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The Student Side of the Web Site
Updated March 10, 2017

We created this site to help you learn about American politics and the problems posed when ordinary citizens--who often disagree over the relative value of freedom, order, and equality--rely on democratic government to make public policy. As its title implies, The Challenge of Democracy argues that good government often involves difficult choices.

Our publisher (Cengage Learning) ofers a computer tool, MindTap, that is tied to The Challenge of Democracy. Kenneth Janda, one of the original authors, created this website many years earliar. He maintains it today on behalf of his co-authors with the thought that enterprising students may find it useful in some ways.

Useful Internet Links Organized by Chapters
Janda created over 200 Internet links tied to all 18 individual chapters of The Challenge of Democracy. Click to go to the Table of Contents and then click on individual chapters.
This is an interactive quiz based on the tradeoff of the values of freedom/order/equality underlying The Challenge of Democracy. Perhaps your instructor may incorporate the quiz in your course. If not, you may gain a better understanding of the book's conceptual framework by taking the quiz outside of class to determine whether you have a Liberal, Conservative, Libertarian, or Communitarian orientation to politics and government.
NYTimes Tool to Cut the Deficit
On November 13, 2010, the Times published this interactive tool to cut the deficit, saying: Today, you're in charge of the nation's finances. Some of your options have more short-term savings and some have more long-term savings. When you have closed the budget gaps for both 2015 and 2030, you are done. Make your own plan, then share it online. You might think you can dance, but can you cut the deficit? Try doing it. It's not easy.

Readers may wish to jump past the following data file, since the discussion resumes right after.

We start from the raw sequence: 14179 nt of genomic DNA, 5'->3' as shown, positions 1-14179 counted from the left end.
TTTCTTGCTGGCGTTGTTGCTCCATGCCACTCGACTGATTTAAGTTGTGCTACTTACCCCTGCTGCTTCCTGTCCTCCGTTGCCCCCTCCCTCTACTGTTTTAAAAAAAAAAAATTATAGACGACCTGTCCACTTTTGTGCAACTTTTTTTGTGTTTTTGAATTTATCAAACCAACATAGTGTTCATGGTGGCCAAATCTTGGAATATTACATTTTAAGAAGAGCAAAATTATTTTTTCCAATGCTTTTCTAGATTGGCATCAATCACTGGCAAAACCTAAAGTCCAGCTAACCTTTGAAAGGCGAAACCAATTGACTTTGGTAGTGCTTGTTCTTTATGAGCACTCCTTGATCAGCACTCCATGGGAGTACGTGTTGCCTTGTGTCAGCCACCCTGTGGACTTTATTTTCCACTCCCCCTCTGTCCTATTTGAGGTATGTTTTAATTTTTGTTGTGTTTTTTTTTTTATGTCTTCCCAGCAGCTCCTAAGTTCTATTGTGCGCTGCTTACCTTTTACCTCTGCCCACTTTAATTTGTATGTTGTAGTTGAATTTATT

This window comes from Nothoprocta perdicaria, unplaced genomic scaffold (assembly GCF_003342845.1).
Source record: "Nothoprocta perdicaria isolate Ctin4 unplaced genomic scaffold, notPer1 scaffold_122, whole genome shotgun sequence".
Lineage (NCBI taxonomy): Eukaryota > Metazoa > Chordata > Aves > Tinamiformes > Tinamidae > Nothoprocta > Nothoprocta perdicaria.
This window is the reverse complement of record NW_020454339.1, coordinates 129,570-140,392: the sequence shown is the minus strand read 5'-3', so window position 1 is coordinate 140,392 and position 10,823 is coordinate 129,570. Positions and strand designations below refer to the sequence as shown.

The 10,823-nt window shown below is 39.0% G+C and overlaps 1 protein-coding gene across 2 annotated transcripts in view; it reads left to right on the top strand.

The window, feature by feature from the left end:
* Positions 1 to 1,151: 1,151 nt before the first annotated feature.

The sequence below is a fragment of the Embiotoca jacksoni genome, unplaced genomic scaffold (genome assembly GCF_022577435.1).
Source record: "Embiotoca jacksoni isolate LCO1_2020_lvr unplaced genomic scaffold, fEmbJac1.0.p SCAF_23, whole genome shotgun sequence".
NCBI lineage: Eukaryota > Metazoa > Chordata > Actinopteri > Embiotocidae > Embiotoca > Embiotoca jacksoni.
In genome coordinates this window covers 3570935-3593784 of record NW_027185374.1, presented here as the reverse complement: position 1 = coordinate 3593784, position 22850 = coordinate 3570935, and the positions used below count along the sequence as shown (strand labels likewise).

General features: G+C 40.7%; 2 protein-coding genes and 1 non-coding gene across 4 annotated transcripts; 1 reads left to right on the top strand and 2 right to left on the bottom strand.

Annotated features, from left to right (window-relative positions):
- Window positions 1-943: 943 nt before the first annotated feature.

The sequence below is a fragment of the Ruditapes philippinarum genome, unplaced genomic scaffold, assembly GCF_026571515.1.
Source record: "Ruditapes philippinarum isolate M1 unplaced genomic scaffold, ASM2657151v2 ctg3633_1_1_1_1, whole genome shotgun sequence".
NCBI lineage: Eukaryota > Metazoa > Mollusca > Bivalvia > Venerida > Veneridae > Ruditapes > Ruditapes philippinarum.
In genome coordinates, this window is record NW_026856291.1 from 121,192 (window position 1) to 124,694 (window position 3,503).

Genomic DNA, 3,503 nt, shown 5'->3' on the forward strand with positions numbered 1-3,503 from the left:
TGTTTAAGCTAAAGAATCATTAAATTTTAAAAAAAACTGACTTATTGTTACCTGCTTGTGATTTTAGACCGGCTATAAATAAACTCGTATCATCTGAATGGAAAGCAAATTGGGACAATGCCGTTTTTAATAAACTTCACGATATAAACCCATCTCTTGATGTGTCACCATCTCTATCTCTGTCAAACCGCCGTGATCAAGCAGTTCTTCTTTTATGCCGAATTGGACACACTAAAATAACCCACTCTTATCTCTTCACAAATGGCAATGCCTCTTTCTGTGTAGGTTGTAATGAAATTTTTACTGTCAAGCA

$2.99 iBook: The Social Bases of Political Parties
Janda published this 110 page iBook in the spring of 2013 and priced it for student usage. Based on 16 national surveys from 1952 to 2012, my book (1) describes--in colored charts--how the United States society has changed from 1952 to 2012 in terms of occupation, education, regional growth, urbanization, religion, ethnicity, and ideology; (2) summarizes how the patterns of social support for the Democratic and Republican parties have shifted with these changes; (3) indicates how the parties have articulated the political interests of their social bases in congressional voting in Congress; and (4) invites readers to speculate about the future of our two-party system in 2032 by offering their views in a national survey.  (Note that it is only available as an iBook. If someone wants to convert it to a generic eBook, contact me.) Students may find the decades of data useful in trying to analyze the results of the 2016 presidential election and the current tate of the parties.
Do-It-Yourself Examination Pretest
Students in one of Janda's large lecture classes devised and submitted their own multiple-choice items for possible use on the final examination. (If Janda used a submitted question, the student-author might stand a good chance of getting it right.) The items were then posted on the class web site without answers as a pretest to stimulate studying. You might find the questions similarly useful.
Party Platforms
The American Presidency Project has made available all major party platforms from 1840 to 2016.. You might find this collection useful for class projects. For example, create a list of words concerning a given concept (e.g., the environment, religion, taxation) and then search each party's platforms for how often the words occur and what the platform said. One student wrote about the Republican and Democratic platform references to the issues of "equal pay" or "imigration."Guess which partiesreferred to these terms most often.
State of the Union Addresses
The American Presidency Project also provides all presidential State of the Union Addresses since 1913. Similar research might be done with these addresses. One undergraduate at Northwestern wrote her thesis on which president was most likely to make religious references in his State of the Union addresses. For the period she covered, it was Ronald Reagan by far.
Global Terrorism, Domestic Order, and the United States
Shortly after 9/11, a Russian colleague asked Janda to write something about the event and the U.S. response for a Russian yearbook. It focuses on events leading to the successful routing of the Taliban in 2001. It might be useful for students who know little about this successful phase of the "war on terror."

Please watch this space. In the future, I'll add more information that I hope will be useful to your study of American politics. Please write me at with comments and suggestions.

Happy Surfing--
Kenneth Janda, Jeffrey Berry, Jerry Goldman, Deborah Schildkraut, and Paul Manna